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Biased and selective presentation of important ideas, January 24, 2010
Walter H. Bock
This review is from: Drive: The Surprising Truth About What Motivates Us (Hardcover)
Before plunking down your credit card for a copy of Drive, by Dan Pink, consider making do with just his TED talk. The talk contains the substance of this book without the excess padding.
The book has about 250 pages. One hundred fifty or so of those are for the basic content. It includes the Introduction and Parts I and II (chapters one through six).
The other hundred pages are a "Toolkit." This includes some material that didn’t seem to fit anywhere else, a glossary, a recap of Drive, twenty conversation starters (useful at cocktail parties), a reading list, and a fitness plan. That’s forty percent of the book. And none of it helps you put what you’ve read to work.
The core points of the book are covered in the TED talk. You can listen to it in about fifteen minutes or read it in about ten. You won’t get the fitness plan or the conversation starters. You will get the essence of Pink’s message.
If you’re a boss or concerned about leadership, you need to become familiar with that message. The ideas are important. Pink’s rendering of them, for good or ill, will define and influence the discussion of motivation in business for quite a while.
He does get the big picture right. He says that people would prefer activities where they can pursue three things.
Autonomy: People want to have control over their work.
Mastery: People want to get better at what they do.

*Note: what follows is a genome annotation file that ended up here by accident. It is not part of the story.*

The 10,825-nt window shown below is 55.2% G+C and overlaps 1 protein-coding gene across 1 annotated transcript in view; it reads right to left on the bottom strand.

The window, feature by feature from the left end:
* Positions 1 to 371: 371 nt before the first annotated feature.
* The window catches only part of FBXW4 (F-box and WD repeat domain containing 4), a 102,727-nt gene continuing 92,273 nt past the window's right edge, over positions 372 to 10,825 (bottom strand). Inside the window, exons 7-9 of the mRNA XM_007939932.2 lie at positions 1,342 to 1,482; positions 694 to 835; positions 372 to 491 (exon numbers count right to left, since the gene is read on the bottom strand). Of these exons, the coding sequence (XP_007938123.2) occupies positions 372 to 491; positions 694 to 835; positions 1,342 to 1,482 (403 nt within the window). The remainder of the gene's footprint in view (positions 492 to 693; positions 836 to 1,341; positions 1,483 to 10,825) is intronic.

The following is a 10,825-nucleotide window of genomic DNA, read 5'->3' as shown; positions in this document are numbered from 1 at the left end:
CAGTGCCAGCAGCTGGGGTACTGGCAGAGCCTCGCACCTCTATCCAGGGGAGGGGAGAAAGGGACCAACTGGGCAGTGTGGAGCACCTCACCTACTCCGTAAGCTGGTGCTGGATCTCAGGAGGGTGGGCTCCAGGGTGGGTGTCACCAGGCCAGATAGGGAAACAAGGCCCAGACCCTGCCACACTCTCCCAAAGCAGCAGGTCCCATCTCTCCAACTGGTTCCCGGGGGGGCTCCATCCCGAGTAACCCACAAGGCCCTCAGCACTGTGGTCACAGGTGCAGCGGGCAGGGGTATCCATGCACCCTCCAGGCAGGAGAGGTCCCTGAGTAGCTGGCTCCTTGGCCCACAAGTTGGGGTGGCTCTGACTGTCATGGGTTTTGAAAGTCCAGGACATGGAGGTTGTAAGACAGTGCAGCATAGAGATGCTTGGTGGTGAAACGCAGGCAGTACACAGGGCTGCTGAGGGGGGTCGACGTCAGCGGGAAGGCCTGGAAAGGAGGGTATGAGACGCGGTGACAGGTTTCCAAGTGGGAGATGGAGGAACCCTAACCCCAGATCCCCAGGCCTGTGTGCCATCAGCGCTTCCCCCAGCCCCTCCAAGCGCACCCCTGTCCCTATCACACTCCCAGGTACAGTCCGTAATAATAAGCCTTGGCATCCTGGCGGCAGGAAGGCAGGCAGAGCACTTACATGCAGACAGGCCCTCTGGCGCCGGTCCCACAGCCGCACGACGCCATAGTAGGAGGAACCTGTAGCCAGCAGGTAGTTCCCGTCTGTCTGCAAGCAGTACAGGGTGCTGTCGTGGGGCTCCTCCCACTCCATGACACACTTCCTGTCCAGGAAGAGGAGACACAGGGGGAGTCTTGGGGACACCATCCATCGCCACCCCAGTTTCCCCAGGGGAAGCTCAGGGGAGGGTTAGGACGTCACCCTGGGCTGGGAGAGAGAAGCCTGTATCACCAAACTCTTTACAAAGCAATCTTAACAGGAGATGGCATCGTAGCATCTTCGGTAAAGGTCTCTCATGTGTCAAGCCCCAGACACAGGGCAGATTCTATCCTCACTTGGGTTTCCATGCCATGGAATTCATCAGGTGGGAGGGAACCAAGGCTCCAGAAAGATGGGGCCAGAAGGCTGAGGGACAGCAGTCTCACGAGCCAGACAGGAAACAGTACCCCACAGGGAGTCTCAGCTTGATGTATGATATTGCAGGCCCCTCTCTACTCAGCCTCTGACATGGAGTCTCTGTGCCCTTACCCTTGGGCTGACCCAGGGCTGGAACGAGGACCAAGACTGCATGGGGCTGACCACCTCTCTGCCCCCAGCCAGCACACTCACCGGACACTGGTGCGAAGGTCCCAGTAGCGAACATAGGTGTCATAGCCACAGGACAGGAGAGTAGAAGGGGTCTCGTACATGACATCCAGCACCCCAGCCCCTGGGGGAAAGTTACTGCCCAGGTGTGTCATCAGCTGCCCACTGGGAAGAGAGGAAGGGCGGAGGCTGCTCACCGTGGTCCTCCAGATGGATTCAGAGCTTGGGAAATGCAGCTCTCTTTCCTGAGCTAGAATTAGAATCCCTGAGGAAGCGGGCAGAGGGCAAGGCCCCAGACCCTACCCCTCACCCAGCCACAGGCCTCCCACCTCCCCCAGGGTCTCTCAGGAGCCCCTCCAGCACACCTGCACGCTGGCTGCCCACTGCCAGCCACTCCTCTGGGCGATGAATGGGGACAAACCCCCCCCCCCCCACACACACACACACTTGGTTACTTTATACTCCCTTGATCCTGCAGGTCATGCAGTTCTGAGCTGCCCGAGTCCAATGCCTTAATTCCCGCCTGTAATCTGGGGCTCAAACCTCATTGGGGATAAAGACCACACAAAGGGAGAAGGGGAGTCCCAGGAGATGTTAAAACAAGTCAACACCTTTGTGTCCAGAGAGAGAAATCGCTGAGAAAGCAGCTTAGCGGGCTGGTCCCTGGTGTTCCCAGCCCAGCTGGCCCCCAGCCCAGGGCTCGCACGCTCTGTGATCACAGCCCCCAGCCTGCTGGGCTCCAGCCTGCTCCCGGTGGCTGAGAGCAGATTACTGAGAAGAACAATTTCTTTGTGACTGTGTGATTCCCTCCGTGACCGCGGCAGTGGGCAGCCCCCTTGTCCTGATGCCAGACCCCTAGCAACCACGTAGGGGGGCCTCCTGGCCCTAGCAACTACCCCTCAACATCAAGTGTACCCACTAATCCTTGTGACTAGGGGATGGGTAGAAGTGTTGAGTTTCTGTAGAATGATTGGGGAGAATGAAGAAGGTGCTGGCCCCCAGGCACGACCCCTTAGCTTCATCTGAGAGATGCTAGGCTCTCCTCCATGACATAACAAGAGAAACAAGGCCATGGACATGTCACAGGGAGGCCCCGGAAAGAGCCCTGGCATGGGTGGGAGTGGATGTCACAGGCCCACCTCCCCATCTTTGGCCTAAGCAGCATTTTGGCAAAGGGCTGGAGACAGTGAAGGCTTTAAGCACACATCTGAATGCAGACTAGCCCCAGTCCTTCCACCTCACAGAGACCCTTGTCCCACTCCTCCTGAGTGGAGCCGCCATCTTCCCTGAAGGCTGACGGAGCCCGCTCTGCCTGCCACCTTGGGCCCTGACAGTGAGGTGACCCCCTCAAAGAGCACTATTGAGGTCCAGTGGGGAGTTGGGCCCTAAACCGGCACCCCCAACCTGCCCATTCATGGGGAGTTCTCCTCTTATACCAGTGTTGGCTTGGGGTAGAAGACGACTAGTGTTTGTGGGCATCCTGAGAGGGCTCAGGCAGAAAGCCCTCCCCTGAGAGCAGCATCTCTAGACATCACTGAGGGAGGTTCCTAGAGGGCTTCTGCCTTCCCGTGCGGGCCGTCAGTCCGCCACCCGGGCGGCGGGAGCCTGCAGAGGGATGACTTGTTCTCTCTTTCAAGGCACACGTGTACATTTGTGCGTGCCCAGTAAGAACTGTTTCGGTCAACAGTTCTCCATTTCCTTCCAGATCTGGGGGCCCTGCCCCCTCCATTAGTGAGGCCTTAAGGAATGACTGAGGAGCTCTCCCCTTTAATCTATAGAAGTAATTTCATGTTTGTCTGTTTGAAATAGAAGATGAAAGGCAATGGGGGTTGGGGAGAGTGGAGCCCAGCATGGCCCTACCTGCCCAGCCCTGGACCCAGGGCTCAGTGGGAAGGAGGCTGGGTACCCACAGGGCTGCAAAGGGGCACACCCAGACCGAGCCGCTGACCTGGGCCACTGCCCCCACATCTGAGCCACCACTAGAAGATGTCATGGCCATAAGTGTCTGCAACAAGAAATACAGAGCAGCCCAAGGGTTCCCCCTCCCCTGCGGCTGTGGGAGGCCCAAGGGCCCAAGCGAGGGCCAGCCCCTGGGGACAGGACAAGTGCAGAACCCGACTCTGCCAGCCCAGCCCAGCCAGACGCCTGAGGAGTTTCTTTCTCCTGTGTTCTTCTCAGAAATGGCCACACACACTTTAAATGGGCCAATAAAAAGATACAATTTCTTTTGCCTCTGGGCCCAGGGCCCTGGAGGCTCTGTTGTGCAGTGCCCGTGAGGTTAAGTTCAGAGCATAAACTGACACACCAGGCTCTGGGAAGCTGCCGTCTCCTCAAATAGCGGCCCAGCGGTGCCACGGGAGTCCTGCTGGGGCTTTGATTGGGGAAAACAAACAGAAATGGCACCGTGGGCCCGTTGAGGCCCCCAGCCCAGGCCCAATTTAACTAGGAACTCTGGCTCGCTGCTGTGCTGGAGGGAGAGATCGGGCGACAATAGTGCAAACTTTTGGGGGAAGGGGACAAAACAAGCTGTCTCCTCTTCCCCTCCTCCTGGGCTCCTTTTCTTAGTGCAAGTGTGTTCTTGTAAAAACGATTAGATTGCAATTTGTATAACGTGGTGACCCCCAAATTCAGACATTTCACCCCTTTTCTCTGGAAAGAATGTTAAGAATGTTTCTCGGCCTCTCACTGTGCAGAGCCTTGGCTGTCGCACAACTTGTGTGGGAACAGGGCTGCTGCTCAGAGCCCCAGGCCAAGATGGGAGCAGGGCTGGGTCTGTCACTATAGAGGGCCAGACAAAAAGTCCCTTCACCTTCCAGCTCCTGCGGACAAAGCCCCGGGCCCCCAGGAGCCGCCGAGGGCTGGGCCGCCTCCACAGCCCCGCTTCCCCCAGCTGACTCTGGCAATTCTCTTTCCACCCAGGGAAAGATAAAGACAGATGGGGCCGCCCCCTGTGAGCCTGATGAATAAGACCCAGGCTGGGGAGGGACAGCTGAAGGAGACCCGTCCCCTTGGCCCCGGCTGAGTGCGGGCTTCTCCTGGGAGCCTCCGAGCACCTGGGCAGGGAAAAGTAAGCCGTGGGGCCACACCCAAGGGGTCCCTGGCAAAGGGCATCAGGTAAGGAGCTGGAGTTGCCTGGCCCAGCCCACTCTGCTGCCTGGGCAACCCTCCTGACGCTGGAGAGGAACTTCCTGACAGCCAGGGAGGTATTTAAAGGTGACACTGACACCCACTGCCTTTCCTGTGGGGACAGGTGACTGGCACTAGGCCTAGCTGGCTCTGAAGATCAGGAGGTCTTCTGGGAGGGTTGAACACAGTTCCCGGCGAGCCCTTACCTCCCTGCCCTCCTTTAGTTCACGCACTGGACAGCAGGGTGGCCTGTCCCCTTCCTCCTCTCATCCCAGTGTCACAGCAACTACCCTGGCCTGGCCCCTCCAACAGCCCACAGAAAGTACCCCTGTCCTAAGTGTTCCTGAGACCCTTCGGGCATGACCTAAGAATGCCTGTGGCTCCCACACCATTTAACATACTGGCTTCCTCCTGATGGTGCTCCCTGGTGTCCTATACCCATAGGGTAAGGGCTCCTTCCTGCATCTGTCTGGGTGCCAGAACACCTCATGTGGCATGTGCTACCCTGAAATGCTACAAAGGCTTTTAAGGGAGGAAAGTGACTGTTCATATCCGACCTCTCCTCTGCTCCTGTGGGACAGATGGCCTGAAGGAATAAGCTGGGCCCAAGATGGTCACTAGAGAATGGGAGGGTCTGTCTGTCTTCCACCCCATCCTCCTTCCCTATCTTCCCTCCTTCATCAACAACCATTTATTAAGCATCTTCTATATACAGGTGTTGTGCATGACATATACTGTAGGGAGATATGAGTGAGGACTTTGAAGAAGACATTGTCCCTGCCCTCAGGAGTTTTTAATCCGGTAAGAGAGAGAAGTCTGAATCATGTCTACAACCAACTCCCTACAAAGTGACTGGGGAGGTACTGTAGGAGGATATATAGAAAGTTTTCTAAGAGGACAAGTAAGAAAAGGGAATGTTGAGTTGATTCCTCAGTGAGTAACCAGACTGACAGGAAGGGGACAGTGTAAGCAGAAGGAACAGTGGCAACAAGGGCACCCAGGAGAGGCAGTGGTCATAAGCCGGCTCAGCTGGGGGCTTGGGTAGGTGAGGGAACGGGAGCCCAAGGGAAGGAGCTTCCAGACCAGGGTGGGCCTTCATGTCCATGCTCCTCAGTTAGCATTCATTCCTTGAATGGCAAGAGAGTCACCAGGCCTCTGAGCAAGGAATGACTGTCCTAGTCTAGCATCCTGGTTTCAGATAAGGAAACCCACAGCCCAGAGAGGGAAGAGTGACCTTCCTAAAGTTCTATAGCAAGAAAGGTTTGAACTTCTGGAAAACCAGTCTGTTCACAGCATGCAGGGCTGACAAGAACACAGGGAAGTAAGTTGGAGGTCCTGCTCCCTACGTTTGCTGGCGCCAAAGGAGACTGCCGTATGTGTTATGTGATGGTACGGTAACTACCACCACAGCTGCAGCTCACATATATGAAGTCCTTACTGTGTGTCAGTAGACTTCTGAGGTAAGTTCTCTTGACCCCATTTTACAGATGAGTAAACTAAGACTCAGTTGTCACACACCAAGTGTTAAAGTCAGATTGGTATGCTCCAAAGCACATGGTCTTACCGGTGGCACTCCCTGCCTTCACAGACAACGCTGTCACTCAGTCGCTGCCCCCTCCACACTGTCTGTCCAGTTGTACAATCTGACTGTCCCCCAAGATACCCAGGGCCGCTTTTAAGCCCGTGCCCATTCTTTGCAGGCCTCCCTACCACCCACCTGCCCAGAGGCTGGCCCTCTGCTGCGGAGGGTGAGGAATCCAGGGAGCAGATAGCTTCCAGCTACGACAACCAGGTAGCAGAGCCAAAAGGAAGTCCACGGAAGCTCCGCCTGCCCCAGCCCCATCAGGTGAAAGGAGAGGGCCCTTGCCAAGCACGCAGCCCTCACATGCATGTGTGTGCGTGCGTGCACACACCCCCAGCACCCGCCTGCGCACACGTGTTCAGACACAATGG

Purpose: People want to be part of something that is bigger than they are.
This matches research that I’ve done with class members for over twenty-five years. They discuss a time when "it was great to come to work" and then create a description of what those times are like. The descriptions vary slightly in wording but always include the following.
Interesting and meaningful work.
Clear and reasonable expectations.
Frequent and usable feedback.
Maximum control possible over work life.
I’m describing the kinds of workplaces where intrinsic motivation happens. Pink is describing three things that provide that kind of motivation. In most highly effective workplaces, it’s the boss that is the most important force creating an environment when intrinsic motivation can happen.
Top management sets the basic compensation and benefits structure. If that isn’t perceived as fair and consistent, natural intrinsic motivation won’t kick in.
It’s your individual supervisor who has the biggest effect on your daily working environment. That’s why there are pockets of excellence in otherwise horrid companies and why even the best companies have workers who are unhappy and teams that are unproductive.
This book won’t give you the connection from concept to workplace. But Pink does deliver many key ideas that matter.
Key Idea: There is a difference between extrinsic and intrinsic motivation.
Key Idea: Intrinsic motivators are more powerful.
Key Idea: If you use monetary rewards to get people to perform the way you want, those rewards may have the opposite effect.
These are important things for a boss to know, but if you only have Drive to guide you, you will get some things very wrong.
The examples that are used are heavily weighted toward academic and consulting studies. It’s not apparent that Pink talked to a single worker or frontline supervisor. The book would have been more helpful if he had.